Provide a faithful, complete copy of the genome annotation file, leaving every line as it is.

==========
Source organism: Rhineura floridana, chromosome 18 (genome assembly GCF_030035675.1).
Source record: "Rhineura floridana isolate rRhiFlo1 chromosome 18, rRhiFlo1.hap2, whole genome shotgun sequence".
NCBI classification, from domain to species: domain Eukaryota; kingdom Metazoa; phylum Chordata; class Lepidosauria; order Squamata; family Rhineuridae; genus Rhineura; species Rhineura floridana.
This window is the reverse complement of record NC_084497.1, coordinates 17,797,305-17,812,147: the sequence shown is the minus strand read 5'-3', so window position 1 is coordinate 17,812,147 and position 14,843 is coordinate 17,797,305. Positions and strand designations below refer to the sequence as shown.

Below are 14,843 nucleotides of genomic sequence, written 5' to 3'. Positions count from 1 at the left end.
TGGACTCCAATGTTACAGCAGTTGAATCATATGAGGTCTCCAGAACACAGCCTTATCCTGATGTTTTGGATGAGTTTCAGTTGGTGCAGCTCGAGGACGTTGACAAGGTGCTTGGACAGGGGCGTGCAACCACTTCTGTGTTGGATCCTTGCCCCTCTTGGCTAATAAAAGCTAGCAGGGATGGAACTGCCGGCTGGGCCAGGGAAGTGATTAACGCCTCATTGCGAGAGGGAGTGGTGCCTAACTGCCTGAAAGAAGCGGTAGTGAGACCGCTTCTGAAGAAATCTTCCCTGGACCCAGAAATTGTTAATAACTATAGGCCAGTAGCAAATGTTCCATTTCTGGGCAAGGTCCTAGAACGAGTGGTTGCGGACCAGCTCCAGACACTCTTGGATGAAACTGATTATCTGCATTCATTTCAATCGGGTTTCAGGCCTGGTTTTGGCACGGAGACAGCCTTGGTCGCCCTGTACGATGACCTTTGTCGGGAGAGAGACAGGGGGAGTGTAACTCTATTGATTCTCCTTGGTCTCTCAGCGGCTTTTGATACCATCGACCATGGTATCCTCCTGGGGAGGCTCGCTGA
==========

Source organism: Rhineura floridana, chromosome 18 (genome assembly GCF_030035675.1).
Source record: "Rhineura floridana isolate rRhiFlo1 chromosome 18, rRhiFlo1.hap2, whole genome shotgun sequence".
NCBI classification, from domain to species: domain Eukaryota; kingdom Metazoa; phylum Chordata; class Lepidosauria; order Squamata; family Rhineuridae; genus Rhineura; species Rhineura floridana.
This window is the reverse complement of record NC_084497.1, coordinates 17,797,305-17,812,147: the sequence shown is the minus strand read 5'-3', so window position 1 is coordinate 17,812,147 and position 14,843 is coordinate 17,797,305. Positions and strand designations below refer to the sequence as shown.

Below are 14,843 nucleotides of genomic sequence, written 5' to 3'. Positions count from 1 at the left end.
TGGACTCCAATGTTACAGCAGTTGAATCATATGAGGTCTCCAGAACACAGCCTTATCCTGATGTTTTGGATGAGTTTCAGTTGGTGCAGCTCGAGGACGTTGACAAGGTGCTTGGACAGGGGCGTGCAACCACTTCTGTGTTGGATCCTTGCCCCTCTTGGCTAATAAAAGCTAGCAGGGATGGAACTGCCGGCTGGGCCAGGGAAGTGATTAACGCCTCATTGCGAGAGGGAGTGGTGCCTAACTGCCTGAAAGAAGCGGTAGTGAGACCGCTTCTGAAGAAATCTTCCCTGGACCCAGAAATTGTTAATAACTATAGGCCAGTAGCAAATGTTCCATTTCTGGGCAAGGTCCTAGAACGAGTGGTTGCGGACCAGCTCCAGACACTCTTGGATGAAACTGATTATCTGCATTCATTTCAATCGGGTTTCAGGCCTGGTTTTGGCACGGAGACAGCCTTGGTCGCCCTGTACGATGACCTTTGTCGGGAGAGAGACAGGGGGAGTGTAACTCTATTGATTCTCCTTGGTCTCTCAGCGGCTTTTGATACCATCGACCATGGTATCCTCCTGGGGAGGCTCGCTGA